A Woman’s World

Parimita Barooah Bora
Sunday, March 9, 2014

March 8, is International Women’s Day. A national holiday in some countries, this is the day set aside to mark the economic, political and social achievements of women. It is an occasion for looking back on past struggles and accomplishments, and more importantly, for looking ahead to the untapped potential and opportunities that await future generations of women. Of course, just mentioning the day’s existence prompts some to ask “well, why isn’t there an International Men’s Day?” Most countries around the world celebrate it as a holiday while other countries host parades and set aside time to honor women. TV Channels showing special programmes on women; Special advertisement on women; messages on what sup, face book, phone circulated; airlines wooing women travelers with discounts and all-women crew flights to mark the International Women's Day. Even Google celebrated the Day with an interactive doodle on its home page that is displayed starting March 7 till March 9. All of a sudden people realize on a particular day that women must enjoy their rightful place in society, be treated with respect and dignity, and should feel safe and secure at all times. That, we must banish discrimination in all its forms and the people who practice it. Women's empowerment, health and education become important for the development of our society. History is witness to the fact that successful women have helped in building progressive societies. Women today should have all the freedom to choose any role they wish to play, be it homemakers, professionals or even super-successful CEOs.

But the fact remains, if women truly were treated as equals, valued for our contributions, respected for our ideas, and not assumed to be inferior or incapable in any way, then there would not need to be a day to bring attention to the achievements of women. If women commonly weren’t passed over for jobs, paid less for doing the same work as men, mocked for trying to get ahead, and told that they are only worthwhile as nurturers or pleasure-providers then perhaps the reminders of what women are capable of wouldn’t matter.

In such a social set-up , do you think there still exist matrilineal society? Yes, it’s still existing in our very own Meghalaya, the “Scotland of the East”. India's northeast is an eclectic medley of tradition, ethnicity and cultural heritage. Popularly known as the Seven Sisters, the states Assam, Meghalaya, Nagaland, Mizoram, Tripura, Manipur and Arunachal Pradesh are treasure troves of a heady mix of race and rituals. Each state has its own remarkable and distinguishing features. But Meghalaya with its unique legacy of a matrilineal society; a heritage that sets it apart from all the other states of not only the northeast but that of the entire country. In a far corner of India, a country where women usually have to cry out for equality, respect and protection, there’s a state where women organize society and everything works better. The two major tribes of Meghalaya; Khasis and Jaintias, are very matrilineal. Their matrilineal society is the icing on the cake of Meghalaya's endless list of treasures. When most states of India are busy shunning the girl child by committing female feticide, participating in bride burning, demanding dowry or in short persecuting the weaker sex, Meghalaya is the only state that is holding a flame, a beacon of hope by putting the weaker sex on a strong pedestal of society. This is the state where woman power is at its peak.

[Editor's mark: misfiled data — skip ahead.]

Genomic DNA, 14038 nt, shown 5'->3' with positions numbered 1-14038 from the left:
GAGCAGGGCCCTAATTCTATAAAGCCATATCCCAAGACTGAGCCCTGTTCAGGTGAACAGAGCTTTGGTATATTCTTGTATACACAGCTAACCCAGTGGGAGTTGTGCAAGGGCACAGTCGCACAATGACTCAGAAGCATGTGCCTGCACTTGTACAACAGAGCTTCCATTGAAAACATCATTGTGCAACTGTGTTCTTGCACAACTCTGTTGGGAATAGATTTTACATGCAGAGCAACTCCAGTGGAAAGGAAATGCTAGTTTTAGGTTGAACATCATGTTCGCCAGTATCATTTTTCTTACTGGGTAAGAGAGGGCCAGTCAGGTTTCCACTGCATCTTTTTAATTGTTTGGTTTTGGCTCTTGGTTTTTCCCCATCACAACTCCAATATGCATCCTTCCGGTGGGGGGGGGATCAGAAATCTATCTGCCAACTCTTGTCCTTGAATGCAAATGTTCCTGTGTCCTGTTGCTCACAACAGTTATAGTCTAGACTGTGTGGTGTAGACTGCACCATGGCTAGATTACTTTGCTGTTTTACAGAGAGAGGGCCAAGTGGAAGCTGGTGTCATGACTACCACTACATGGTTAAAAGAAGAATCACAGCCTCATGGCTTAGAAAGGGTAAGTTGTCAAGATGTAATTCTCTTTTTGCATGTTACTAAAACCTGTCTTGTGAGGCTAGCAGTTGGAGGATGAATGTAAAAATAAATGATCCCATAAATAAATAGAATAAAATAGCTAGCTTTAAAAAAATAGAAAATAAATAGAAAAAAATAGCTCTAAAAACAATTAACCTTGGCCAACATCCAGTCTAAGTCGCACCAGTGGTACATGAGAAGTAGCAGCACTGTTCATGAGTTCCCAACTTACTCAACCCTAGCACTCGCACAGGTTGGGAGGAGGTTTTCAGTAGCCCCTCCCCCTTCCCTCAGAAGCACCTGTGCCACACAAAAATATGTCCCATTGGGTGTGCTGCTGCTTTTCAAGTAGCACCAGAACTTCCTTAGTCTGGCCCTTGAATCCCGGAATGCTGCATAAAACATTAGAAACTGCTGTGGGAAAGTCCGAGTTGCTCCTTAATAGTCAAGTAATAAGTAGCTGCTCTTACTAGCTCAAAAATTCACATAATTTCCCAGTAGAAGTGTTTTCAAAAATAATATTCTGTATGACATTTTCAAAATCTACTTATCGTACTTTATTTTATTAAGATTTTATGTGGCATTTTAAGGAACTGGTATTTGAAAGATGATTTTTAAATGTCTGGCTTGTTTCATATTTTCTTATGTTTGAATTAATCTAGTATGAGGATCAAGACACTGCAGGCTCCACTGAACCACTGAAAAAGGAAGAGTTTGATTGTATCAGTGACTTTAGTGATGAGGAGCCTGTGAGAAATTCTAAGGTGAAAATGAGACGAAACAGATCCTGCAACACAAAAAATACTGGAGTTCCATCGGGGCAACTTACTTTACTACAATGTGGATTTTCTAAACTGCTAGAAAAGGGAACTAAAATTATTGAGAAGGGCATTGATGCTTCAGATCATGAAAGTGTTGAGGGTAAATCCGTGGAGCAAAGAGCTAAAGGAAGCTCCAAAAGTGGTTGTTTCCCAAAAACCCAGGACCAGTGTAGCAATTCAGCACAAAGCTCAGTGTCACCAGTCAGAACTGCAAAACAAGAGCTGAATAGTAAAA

Children take mother’s surname; daughters inherit the family property with the youngest getting the lion’s share and most business are run by women. Known as the “Khatduh”, the youngest daughter anchors the family, looking after elderly parents, giving shelter and care to unmarried brothers and sisters, watching over property. If the youngest daughter dies, the property is transmitted to the next youngest in age. Such a legacy has empowered the Khasi woman to enjoy a position of importance and dignity. In a Khasi marriage it is usual for the husband to live with his wife in his mother in law's house. He does not take his wife home as is customary in other communities. Whatever the wife earns is meant for her mother's house, which is expected to support the entire family. If a man marries a woman of a particular clan his children take the title of that clan therefore there is no illegitimate child in Khasi society as the children take their mother's title. In case of divorce, the man moves back to his mother’s or sister’s house with nothing but does not pay alimony for his children. The Khasi Social Custom of Lineage Act protects the matrilineal structure. Some trace the origins of the system to Khasi and Jaintia kings, who preferred to entrust the household to their queens when they went to battle. This custom has continued to provide women the pride of place in the tribal society.

In Meghalaya, women enjoy great freedom and independence. Many look after their own interest and earn their livelihood with great success. Although as a rule they have no direct say in communal matters, in their own families, they exert a good deal of influence. However, from the above one can conclude that women’s emancipation is evident in all its glory in Meghalaya’s unique women centric society.

Parimita Barooah Bora is a onetime lecturer and currently she is a stay-at-home mom. Having done her post graduation in English, Education and Travel n Tourism, she taught for few years until her relocation to Kuwait. She likes to share the experiences of her life as a freelance contributor to various newspapers, magazines and websites. Now, as a freelance writer and teaching children in the evenings at home keeps her busy. Member of IWIK Team.
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